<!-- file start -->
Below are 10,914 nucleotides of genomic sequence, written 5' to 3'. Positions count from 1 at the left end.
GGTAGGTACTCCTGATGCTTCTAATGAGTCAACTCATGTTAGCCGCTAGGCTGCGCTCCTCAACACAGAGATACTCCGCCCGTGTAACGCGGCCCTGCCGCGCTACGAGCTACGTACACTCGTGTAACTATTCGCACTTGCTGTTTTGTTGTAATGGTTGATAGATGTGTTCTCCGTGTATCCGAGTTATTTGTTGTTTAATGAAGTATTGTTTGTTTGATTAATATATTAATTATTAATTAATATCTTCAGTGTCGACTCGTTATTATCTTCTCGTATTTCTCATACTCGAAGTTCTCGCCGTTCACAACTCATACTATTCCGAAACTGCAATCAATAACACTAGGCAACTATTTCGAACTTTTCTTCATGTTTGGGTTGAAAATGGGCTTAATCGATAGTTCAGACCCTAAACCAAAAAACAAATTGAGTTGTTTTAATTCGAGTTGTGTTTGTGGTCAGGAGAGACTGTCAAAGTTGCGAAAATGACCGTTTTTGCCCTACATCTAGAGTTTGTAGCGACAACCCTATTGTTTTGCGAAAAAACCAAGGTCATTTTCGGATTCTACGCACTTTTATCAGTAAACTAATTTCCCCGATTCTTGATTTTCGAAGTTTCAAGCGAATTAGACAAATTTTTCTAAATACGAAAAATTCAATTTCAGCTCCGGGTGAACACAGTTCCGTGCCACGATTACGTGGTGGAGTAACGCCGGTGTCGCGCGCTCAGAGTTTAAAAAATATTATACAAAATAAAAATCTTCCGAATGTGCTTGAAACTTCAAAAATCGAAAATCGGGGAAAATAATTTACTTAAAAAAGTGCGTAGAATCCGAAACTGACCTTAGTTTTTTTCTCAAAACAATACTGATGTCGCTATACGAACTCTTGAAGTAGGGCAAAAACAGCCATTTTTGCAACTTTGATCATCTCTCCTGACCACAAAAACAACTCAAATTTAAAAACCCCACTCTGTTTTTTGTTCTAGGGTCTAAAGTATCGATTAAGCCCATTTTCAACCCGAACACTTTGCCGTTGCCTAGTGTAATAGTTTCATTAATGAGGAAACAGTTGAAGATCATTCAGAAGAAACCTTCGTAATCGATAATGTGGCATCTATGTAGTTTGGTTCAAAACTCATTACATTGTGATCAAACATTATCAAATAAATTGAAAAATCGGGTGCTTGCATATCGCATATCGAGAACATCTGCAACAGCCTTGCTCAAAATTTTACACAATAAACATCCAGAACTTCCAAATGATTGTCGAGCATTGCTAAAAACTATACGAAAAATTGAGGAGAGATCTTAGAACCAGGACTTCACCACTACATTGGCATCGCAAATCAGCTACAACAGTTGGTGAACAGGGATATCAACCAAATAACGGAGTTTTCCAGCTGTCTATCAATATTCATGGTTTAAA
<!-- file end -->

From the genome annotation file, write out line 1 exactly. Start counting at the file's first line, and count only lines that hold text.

Below are 10,914 nucleotides of genomic sequence, written 5' to 3'. Positions count from 1 at the left end.